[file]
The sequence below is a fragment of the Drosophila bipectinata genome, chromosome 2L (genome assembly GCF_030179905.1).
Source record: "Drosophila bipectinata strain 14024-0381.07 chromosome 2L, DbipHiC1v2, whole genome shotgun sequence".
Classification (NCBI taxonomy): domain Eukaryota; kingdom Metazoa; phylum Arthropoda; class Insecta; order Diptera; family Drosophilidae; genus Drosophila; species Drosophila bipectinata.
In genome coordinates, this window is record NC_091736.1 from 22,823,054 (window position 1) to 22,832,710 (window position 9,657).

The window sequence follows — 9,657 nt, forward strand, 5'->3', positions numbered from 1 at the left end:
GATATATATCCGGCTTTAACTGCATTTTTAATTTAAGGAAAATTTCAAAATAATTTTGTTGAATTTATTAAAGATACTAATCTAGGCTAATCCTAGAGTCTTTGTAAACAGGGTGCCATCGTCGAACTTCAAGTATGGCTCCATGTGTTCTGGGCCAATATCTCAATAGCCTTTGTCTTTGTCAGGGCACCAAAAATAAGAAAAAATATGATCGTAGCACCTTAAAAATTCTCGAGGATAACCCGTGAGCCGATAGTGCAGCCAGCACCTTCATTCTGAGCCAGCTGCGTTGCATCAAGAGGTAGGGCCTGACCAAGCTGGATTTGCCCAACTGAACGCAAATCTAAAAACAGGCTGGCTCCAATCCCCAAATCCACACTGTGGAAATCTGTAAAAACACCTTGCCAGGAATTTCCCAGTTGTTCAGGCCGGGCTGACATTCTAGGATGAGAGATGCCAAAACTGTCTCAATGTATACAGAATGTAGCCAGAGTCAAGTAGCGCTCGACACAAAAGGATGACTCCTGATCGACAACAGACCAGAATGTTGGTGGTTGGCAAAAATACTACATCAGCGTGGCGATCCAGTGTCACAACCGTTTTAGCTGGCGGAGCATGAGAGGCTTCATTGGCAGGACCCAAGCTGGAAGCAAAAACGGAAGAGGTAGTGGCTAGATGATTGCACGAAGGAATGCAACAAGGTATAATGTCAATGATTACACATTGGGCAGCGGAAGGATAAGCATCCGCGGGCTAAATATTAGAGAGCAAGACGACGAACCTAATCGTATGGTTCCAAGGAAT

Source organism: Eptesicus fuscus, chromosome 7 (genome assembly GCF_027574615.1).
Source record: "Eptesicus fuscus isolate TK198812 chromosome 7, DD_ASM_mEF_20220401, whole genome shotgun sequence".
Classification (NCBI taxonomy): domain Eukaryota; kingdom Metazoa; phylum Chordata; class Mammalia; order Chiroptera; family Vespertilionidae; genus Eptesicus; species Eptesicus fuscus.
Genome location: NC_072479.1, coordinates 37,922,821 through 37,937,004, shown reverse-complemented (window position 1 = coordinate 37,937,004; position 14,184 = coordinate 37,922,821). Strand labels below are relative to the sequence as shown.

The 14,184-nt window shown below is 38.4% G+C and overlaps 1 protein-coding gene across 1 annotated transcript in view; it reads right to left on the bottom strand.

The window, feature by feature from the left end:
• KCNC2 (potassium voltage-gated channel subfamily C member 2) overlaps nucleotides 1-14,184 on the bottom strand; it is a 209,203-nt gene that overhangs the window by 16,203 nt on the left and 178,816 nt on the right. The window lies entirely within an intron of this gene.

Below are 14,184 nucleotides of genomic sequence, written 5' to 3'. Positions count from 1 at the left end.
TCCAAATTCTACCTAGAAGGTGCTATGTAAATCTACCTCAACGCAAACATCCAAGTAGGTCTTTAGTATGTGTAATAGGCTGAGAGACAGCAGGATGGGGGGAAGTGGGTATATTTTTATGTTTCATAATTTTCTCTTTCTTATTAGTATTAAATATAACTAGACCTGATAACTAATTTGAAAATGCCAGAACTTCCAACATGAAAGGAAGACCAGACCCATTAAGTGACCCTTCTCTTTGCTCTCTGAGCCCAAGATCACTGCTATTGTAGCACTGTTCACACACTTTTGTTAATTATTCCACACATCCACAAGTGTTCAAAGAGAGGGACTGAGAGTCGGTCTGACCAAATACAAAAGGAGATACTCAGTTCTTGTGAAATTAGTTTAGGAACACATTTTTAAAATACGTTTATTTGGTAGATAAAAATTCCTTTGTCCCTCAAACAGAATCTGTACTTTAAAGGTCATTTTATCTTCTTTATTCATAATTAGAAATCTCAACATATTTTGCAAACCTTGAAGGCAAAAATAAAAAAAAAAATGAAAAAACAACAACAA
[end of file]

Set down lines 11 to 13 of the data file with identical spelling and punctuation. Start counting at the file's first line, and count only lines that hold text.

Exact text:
The 14,184-nt window shown below is 38.4% G+C and overlaps 1 protein-coding gene across 1 annotated transcript in view; it reads right to left on the bottom strand.

The window, feature by feature from the left end:
• KCNC2 (potassium voltage-gated channel subfamily C member 2) overlaps nucleotides 1-14,184 on the bottom strand; it is a 209,203-nt gene that overhangs the window by 16,203 nt on the left and 178,816 nt on the right. The window lies entirely within an intron of this gene.